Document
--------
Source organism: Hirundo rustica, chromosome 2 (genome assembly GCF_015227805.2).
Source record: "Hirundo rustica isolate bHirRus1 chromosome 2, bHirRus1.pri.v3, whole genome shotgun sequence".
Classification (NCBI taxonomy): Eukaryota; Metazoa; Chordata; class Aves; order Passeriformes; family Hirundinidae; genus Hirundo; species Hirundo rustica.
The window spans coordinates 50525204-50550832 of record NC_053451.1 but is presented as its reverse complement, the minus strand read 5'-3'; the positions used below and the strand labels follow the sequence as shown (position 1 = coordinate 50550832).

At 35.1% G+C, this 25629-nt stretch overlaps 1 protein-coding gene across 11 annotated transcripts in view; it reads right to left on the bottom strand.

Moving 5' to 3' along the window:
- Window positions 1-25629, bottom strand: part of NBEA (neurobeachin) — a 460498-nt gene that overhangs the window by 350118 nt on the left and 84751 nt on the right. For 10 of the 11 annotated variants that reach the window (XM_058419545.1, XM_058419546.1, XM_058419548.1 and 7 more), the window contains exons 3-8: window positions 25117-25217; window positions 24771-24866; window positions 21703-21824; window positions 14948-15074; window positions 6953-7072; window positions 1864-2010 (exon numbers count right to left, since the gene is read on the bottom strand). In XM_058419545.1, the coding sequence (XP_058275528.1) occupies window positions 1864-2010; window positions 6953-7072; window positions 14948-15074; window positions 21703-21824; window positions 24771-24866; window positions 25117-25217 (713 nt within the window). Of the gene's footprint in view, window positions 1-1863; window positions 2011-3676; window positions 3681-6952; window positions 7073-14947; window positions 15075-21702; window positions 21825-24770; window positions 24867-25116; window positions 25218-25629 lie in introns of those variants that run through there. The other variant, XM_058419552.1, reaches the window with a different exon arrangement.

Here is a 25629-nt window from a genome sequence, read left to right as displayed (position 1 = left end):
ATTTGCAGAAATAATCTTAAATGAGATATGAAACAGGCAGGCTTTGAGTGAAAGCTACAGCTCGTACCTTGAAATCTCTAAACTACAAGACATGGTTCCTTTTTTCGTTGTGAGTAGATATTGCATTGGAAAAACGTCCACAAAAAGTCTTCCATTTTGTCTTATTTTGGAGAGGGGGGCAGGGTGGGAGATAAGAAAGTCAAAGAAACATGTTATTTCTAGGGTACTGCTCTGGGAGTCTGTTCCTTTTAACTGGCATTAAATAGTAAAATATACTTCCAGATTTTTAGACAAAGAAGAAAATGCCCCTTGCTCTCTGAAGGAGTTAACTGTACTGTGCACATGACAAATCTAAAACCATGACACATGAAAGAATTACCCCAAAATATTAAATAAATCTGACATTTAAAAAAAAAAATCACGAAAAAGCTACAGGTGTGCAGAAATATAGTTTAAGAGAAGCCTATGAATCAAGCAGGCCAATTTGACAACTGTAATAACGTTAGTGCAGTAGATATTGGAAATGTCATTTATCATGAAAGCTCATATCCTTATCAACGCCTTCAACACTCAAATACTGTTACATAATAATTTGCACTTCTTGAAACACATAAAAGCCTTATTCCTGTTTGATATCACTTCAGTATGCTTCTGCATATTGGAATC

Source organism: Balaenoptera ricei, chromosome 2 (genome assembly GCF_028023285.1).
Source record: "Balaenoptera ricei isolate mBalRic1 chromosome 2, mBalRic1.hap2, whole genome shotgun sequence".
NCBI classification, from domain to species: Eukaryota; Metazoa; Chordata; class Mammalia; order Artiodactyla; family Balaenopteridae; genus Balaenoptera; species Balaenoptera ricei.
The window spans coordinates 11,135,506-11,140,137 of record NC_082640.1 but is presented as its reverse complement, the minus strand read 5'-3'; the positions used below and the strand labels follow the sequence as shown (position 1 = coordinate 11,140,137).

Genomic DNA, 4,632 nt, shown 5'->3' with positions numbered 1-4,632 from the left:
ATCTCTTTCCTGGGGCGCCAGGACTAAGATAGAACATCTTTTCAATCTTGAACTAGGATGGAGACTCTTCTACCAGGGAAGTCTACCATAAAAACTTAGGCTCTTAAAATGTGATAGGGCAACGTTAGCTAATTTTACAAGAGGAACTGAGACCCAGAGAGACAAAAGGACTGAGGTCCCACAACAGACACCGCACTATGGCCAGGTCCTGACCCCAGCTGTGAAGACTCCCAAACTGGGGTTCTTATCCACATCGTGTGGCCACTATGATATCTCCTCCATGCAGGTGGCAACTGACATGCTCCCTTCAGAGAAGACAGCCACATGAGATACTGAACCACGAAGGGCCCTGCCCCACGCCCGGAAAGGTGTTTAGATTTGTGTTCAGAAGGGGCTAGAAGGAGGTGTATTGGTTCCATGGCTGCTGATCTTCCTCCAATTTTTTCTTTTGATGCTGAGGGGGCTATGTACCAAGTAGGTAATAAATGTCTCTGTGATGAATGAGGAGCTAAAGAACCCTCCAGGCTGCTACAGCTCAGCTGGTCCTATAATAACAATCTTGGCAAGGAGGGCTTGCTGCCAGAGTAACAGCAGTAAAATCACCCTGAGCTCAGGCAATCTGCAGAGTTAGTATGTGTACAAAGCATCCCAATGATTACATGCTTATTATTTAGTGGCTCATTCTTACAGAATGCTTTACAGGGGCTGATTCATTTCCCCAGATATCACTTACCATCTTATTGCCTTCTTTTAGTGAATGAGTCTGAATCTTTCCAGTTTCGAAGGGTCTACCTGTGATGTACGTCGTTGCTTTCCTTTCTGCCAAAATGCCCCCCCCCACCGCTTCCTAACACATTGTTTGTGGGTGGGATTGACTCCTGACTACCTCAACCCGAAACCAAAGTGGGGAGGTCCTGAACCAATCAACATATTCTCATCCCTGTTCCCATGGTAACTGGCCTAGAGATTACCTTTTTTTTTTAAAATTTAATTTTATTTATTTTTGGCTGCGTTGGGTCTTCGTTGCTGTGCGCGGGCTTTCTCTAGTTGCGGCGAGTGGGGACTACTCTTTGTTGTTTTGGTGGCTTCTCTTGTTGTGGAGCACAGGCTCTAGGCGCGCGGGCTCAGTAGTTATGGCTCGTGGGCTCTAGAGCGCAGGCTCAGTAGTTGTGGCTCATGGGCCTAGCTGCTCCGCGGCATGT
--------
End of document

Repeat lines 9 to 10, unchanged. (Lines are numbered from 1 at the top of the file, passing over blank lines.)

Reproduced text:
ATTTGCAGAAATAATCTTAAATGAGATATGAAACAGGCAGGCTTTGAGTGAAAGCTACAGCTCGTACCTTGAAATCTCTAAACTACAAGACATGGTTCCTTTTTTCGTTGTGAGTAGATATTGCATTGGAAAAACGTCCACAAAAAGTCTTCCATTTTGTCTTATTTTGGAGAGGGGGGCAGGGTGGGAGATAAGAAAGTCAAAGAAACATGTTATTTCTAGGGTACTGCTCTGGGAGTCTGTTCCTTTTAACTGGCATTAAATAGTAAAATATACTTCCAGATTTTTAGACAAAGAAGAAAATGCCCCTTGCTCTCTGAAGGAGTTAACTGTACTGTGCACATGACAAATCTAAAACCATGACACATGAAAGAATTACCCCAAAATATTAAATAAATCTGACATTTAAAAAAAAAAATCACGAAAAAGCTACAGGTGTGCAGAAATATAGTTTAAGAGAAGCCTATGAATCAAGCAGGCCAATTTGACAACTGTAATAACGTTAGTGCAGTAGATATTGGAAATGTCATTTATCATGAAAGCTCATATCCTTATCAACGCCTTCAACACTCAAATACTGTTACATAATAATTTGCACTTCTTGAAACACATAAAAGCCTTATTCCTGTTTGATATCACTTCAGTATGCTTCTGCATATTGGAATC

Source organism: Balaenoptera ricei, chromosome 2 (genome assembly GCF_028023285.1).